THE SMOOTH way Will Day's slotted into AFL football belies his rocky road to this point.
Watching the fresh-faced, long-limbed Hawk break into Alastair Clarkson's side and excel in his debut year – a notoriously difficult task – would suggest he's always been a can't-miss prospect.
Not only is that not the case, it could hardly be further from the truth.
In fact, Day had to take control of his career trajectory as recently as two years ago, to ensure he didn't slip through the cracks.
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The 19-year-old's grandfather, Robert, played in Hawthorn's 1971 premiership, while his cousin, Sam, has made 135 appearances for Gold Coast, so he has a good idea of what's required.
He wasn't getting a game for SANFL club Glenelg's under-18 team and didn't feel particularly close, so he bit the bullet, spoke to ex-Crow Jason Porplyzia – West Adelaide's then-talent manager – and switched clubs.
West Adelaide is the same team his grandfather made his name at, winning three best and fairests and making the 1966 All-Australian team.
Until that point, Day had never represented South Australia in any age group. One of the biggest knocks on him was he was too skinny and wouldn't handle the extra physicality.
Day's still slight, although he's piled on about 7kg since arriving at Hawthorn, but it hasn't stopped him making a mighty impression this season. He was the round 16 NAB AFL Rising Star nominee.
"In my mind, I probably felt like I was around the mark, but having others not really think that made it pretty difficult," he told AFL.com.au this week.
"It sort of gave me a bit more drive and determination and it probably ended up getting me there in the end – just playing with a bit more passion and really wanting it even more."
Day went on to play all four matches at last year's NAB AFL Under-18 Championships, with the Hawks selecting him months later with the No.13 draft pick.
He's already signed a two-year contract extension until the end of the 2023 season.
HAWTHORN'S new rising star is one half of the club's odd couple.
Club captain Ben Stratton, the craft beer connoisseur and part-time DJ, has taken Day under his wing ever since he wandered into Waverley Park.
Stratton typically checks in with Day before and after training to find out what he wants to work on and it's common to see the two of them working on their defensive craft post-sessions.
However, it goes beyond that. Stratton sits in on Day's post-game film reviews, and vice versa. As defensive coach Chris Newman told AFL.com.au this week: "They swarm to each other."
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"Stratts is the captain of our club and the spiritual warrior in our back end," Clarkson said.
"You'd expect any young player who comes into the club would align himself pretty closely to a leader and player of Stratts' experience and calibre.
"They're different sorts of beasts, those two lads. They're not cut from the same cloth, by any stretch, but because of that, strangely enough, they've got a pretty tight bond."
Day considers Stratton a close friend now, and Stratton – beyond his natural instinct to help the next wave of Hawks – probably recognises just how promising this kid is.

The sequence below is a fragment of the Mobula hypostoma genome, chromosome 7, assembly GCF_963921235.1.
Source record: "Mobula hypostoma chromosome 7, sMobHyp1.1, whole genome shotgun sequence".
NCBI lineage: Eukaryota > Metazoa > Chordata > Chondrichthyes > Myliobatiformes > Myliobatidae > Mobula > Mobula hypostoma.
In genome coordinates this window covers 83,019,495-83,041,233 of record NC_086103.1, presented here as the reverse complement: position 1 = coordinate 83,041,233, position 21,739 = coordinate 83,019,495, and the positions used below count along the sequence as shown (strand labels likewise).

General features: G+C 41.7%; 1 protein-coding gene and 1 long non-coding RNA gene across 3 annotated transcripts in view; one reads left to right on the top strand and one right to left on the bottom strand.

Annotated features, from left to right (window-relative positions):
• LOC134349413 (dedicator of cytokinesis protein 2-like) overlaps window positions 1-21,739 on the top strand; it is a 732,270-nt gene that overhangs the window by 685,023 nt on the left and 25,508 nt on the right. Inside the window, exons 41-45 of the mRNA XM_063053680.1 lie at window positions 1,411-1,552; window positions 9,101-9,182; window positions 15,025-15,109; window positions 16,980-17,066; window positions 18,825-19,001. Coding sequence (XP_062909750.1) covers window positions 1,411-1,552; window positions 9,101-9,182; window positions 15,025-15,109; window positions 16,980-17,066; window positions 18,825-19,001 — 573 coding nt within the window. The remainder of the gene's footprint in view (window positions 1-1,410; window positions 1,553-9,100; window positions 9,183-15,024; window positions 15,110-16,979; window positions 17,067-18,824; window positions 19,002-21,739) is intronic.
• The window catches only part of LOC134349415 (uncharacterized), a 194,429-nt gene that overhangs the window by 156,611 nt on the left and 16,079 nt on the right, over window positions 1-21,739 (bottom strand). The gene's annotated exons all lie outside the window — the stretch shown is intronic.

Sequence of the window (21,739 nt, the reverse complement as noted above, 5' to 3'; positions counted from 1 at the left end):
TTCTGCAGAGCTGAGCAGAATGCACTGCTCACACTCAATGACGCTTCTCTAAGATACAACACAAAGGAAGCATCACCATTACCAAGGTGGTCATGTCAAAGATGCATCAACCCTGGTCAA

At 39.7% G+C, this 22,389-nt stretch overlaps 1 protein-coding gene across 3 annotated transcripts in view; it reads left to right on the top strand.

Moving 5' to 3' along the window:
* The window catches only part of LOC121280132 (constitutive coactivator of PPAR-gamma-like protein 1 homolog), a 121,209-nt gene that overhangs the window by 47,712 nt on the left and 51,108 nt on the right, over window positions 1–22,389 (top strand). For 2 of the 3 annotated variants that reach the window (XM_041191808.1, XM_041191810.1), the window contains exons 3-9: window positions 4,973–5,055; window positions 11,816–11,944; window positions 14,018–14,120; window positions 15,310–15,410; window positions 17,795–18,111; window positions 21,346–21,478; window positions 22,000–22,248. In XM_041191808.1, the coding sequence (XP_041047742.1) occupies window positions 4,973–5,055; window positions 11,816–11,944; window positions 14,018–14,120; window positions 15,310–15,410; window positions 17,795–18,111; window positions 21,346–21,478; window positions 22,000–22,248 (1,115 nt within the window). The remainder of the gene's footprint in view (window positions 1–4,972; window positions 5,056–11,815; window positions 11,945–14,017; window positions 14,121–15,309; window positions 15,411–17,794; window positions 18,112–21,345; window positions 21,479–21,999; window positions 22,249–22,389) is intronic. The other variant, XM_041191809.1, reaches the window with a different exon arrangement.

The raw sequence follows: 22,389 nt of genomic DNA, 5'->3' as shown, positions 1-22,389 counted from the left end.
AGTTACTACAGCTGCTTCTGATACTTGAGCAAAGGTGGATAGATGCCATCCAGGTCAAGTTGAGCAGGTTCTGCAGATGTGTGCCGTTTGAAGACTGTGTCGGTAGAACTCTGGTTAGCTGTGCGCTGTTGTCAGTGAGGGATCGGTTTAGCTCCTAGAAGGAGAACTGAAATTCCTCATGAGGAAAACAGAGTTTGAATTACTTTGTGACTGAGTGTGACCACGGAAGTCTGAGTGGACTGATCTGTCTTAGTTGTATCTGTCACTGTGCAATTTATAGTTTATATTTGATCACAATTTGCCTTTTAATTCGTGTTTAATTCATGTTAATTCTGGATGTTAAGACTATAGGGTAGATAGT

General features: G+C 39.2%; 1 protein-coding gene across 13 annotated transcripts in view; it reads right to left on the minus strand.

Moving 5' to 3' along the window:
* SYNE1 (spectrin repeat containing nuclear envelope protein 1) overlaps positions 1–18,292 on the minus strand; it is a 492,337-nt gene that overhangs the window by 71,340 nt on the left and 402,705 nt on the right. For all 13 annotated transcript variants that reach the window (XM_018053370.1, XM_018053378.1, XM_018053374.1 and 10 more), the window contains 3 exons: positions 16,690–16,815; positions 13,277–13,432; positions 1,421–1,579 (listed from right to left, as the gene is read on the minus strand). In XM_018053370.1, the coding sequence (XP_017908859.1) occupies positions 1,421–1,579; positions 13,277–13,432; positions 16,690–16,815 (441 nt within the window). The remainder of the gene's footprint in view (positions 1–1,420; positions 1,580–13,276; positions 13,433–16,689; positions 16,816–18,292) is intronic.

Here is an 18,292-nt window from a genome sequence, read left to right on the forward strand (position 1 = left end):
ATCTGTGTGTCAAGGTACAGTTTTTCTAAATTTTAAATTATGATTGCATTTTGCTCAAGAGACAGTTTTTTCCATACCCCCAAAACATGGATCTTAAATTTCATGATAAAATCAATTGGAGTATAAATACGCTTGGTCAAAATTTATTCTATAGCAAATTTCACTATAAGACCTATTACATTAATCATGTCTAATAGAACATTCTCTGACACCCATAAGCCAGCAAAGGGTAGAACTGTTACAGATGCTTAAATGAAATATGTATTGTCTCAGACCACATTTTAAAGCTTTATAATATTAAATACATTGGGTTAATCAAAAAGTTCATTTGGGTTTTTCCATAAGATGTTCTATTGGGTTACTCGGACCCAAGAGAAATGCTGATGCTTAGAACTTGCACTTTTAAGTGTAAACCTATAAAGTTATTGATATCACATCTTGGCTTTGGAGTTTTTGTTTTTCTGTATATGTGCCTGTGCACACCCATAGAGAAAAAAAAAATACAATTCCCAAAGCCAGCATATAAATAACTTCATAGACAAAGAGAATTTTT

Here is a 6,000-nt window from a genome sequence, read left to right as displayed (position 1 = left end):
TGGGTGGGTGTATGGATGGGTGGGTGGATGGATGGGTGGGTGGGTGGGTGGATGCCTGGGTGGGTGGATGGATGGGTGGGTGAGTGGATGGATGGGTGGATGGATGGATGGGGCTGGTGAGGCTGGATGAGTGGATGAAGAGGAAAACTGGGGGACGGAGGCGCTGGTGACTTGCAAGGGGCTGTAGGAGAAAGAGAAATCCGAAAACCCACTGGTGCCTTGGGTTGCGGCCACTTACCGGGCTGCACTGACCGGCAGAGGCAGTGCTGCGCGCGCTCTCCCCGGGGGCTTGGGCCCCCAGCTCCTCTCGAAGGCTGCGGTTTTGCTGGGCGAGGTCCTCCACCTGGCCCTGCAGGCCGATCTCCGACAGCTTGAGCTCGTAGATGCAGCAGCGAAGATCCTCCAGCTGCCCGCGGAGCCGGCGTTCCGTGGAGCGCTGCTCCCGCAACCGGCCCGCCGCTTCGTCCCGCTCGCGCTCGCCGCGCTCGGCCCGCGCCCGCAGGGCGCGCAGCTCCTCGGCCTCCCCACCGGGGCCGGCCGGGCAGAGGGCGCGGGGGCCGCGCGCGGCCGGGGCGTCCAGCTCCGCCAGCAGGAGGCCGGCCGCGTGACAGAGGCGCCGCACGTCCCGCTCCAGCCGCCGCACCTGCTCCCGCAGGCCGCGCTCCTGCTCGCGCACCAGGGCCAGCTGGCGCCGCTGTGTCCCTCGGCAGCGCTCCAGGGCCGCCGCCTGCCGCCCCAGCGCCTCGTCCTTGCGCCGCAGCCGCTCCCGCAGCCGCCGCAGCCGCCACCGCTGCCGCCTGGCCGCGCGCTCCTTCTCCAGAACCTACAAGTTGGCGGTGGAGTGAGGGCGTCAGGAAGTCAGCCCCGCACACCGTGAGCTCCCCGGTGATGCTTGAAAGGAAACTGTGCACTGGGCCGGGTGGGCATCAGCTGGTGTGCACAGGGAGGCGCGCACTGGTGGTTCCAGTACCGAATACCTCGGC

Asked in August who Day reminded him of, Stratton paused before offering Collingwood's intercept specialist Jeremy Howe.
Greater Western Sydney's Lachie Whitfield is another star footballer whom Day's been likened to, while the teenager himself models his game on another star Giant, Nick Haynes.
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"Me comparing myself to someone of that calibre is just to get to a really high standard," Day said.
"But it's pretty flattering if it's coming from someone like Ben Stratton and I take it as a very big compliment.
"At the end of the day, I want people to compare themselves to me, so hopefully I can become the name that's being compared to."
WHAT Newman loves about Day, apart from his obvious on-field ability, is his easygoing, relatable nature.
He's surprised to see how comfortably Day switches from hanging out with fellow Hawthorn draftees, to chewing the fat with the club's grizzled veterans, and even playing with Newman's three kids.
People young and old gravitate to him.
Newman's children, aged six, five and two, remind Day of what his sisters – Bella, 16, and Emme, 11 – were like when they were younger. They've helped him feel more at home during hub life.
As for mixing with older people, Day said his days as a more-than-handy baseballer playing with more seasoned teammates prepared him perfectly.
He hopes overlapping with the tail end of a number of Hawks premiership greats' careers – Stratton, Shaun Burgoyne, Isaac Smith, Jack Gunston, Luke Breust and co. – will also serve him well.
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Hawthorn is experiencing a period of transition, with nobody quite sure what to make of this unusually down year or able to confidently predict what will happen next.
One aspect everyone agrees on is that Day will be a major part of the future.
"I think I've come in at a pretty good time, to be honest," he said.
"To still have quite a few older guys at the club will be really good for my first few years, then hopefully we'll bring in some good young talent and we can grow as a team.
"You look at GWS, where a lot of young guys came through together with a good connection and you see how they've been going the past few years, so it's pretty exciting."